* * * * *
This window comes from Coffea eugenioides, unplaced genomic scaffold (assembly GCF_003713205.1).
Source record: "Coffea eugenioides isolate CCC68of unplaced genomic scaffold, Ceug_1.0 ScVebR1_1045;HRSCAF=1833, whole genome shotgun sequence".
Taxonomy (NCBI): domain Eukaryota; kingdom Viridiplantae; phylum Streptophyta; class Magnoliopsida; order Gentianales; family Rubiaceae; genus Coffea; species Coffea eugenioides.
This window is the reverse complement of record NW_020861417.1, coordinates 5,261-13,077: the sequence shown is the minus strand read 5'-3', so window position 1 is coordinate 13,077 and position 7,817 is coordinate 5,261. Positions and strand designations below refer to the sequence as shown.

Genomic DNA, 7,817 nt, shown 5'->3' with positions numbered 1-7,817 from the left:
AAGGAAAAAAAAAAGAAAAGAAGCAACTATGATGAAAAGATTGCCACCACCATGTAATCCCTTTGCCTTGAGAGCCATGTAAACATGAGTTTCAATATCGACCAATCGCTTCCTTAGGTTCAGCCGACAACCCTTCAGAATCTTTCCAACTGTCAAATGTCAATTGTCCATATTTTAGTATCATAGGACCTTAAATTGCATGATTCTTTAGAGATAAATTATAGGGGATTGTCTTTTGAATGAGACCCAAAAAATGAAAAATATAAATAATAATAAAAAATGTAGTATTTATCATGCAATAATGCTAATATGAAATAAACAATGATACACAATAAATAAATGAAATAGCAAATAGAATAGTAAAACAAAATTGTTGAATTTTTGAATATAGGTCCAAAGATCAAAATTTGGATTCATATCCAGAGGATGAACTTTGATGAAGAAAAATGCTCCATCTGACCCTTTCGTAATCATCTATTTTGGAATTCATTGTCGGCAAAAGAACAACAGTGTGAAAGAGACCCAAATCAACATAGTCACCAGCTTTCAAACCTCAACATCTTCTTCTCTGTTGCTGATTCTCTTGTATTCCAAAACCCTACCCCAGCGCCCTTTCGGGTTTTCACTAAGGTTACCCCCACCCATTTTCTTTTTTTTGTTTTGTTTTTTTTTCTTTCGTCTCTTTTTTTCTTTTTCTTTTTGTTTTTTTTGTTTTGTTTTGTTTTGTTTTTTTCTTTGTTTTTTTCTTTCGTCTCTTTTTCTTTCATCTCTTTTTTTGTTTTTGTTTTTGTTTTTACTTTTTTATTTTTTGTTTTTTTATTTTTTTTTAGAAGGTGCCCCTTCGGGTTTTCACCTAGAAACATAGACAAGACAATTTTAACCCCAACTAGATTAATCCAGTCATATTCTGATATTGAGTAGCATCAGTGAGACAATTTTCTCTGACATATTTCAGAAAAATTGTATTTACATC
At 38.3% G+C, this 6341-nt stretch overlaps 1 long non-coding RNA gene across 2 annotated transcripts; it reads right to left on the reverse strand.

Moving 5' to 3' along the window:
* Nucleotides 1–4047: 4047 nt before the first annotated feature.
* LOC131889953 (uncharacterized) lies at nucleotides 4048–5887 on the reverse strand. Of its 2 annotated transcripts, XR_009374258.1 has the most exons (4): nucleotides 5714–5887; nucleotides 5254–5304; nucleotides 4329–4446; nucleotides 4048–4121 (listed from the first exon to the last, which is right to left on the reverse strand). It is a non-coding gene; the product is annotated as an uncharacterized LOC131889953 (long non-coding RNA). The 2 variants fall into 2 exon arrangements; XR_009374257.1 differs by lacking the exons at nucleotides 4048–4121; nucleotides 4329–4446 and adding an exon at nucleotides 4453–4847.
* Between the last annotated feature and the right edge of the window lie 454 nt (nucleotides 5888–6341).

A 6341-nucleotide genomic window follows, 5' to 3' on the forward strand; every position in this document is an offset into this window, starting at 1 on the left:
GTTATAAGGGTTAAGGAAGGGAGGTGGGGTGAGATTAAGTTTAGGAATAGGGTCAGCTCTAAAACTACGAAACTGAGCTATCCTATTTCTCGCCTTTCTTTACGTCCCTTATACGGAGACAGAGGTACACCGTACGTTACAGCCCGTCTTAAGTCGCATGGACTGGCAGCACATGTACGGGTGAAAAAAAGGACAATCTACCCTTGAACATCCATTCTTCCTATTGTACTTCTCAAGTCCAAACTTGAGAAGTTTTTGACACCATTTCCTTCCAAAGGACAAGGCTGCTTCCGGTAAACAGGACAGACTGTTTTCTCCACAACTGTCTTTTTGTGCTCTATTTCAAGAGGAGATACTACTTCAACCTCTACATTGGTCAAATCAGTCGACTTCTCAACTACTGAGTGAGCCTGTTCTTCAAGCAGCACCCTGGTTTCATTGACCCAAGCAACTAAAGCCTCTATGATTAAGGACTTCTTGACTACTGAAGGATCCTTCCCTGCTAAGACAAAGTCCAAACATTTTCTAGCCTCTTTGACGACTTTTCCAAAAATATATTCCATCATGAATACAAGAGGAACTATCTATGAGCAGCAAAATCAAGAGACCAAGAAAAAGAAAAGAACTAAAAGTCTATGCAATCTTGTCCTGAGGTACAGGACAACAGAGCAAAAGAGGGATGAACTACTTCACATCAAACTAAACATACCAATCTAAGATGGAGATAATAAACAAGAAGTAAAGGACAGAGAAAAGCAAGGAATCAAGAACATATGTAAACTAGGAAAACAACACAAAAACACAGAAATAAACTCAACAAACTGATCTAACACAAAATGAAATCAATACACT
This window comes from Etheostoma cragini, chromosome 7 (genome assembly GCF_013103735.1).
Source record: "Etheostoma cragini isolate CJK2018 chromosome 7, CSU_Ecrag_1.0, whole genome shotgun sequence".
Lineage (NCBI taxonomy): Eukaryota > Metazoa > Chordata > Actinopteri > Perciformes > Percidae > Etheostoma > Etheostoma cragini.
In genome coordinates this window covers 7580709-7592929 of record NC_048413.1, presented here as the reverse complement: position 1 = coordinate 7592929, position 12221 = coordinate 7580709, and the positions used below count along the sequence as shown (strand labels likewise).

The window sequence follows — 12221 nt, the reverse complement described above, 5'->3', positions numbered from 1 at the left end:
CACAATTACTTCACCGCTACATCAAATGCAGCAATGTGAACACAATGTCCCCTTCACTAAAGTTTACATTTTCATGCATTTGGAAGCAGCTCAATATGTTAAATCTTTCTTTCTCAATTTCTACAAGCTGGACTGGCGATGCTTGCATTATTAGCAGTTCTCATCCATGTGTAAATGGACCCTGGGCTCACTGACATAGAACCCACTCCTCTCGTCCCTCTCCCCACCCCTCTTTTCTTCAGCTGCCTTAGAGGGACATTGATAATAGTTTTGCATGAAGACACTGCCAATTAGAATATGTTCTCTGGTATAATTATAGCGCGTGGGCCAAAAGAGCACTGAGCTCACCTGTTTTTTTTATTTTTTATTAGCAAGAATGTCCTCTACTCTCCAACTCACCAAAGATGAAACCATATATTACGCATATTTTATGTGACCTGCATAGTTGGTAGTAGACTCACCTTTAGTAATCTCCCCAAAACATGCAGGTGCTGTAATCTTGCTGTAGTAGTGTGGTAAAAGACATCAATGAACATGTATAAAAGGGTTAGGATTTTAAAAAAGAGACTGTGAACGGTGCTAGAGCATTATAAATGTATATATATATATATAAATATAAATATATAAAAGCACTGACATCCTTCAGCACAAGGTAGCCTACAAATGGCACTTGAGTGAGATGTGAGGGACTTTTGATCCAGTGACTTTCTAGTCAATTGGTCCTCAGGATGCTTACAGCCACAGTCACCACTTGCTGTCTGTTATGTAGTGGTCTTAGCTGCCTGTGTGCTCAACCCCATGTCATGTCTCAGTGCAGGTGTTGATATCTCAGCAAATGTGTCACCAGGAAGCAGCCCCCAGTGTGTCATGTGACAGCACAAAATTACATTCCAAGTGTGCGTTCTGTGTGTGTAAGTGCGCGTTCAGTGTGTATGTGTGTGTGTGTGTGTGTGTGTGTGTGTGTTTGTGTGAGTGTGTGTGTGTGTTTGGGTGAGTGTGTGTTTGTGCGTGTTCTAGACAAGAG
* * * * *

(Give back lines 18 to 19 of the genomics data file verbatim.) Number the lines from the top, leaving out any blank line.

The window sequence follows — 12221 nt, the reverse complement described above, 5'->3', positions numbered from 1 at the left end:
CACAATTACTTCACCGCTACATCAAATGCAGCAATGTGAACACAATGTCCCCTTCACTAAAGTTTACATTTTCATGCATTTGGAAGCAGCTCAATATGTTAAATCTTTCTTTCTCAATTTCTACAAGCTGGACTGGCGATGCTTGCATTATTAGCAGTTCTCATCCATGTGTAAATGGACCCTGGGCTCACTGACATAGAACCCACTCCTCTCGTCCCTCTCCCCACCCCTCTTTTCTTCAGCTGCCTTAGAGGGACATTGATAATAGTTTTGCATGAAGACACTGCCAATTAGAATATGTTCTCTGGTATAATTATAGCGCGTGGGCCAAAAGAGCACTGAGCTCACCTGTTTTTTTTATTTTTTATTAGCAAGAATGTCCTCTACTCTCCAACTCACCAAAGATGAAACCATATATTACGCATATTTTATGTGACCTGCATAGTTGGTAGTAGACTCACCTTTAGTAATCTCCCCAAAACATGCAGGTGCTGTAATCTTGCTGTAGTAGTGTGGTAAAAGACATCAATGAACATGTATAAAAGGGTTAGGATTTTAAAAAAGAGACTGTGAACGGTGCTAGAGCATTATAAATGTATATATATATATATAAATATAAATATATAAAAGCACTGACATCCTTCAGCACAAGGTAGCCTACAAATGGCACTTGAGTGAGATGTGAGGGACTTTTGATCCAGTGACTTTCTAGTCAATTGGTCCTCAGGATGCTTACAGCCACAGTCACCACTTGCTGTCTGTTATGTAGTGGTCTTAGCTGCCTGTGTGCTCAACCCCATGTCATGTCTCAGTGCAGGTGTTGATATCTCAGCAAATGTGTCACCAGGAAGCAGCCCCCAGTGTGTCATGTGACAGCACAAAATTACATTCCAAGTGTGCGTTCTGTGTGTGTAAGTGCGCGTTCAGTGTGTATGTGTGTGTGTGTGTGTGTGTGTGTGTGTGTTTGTGTGAGTGTGTGTGTGTGTTTGGGTGAGTGTGTGTTTGTGCGTGTTCTAGACAAGAG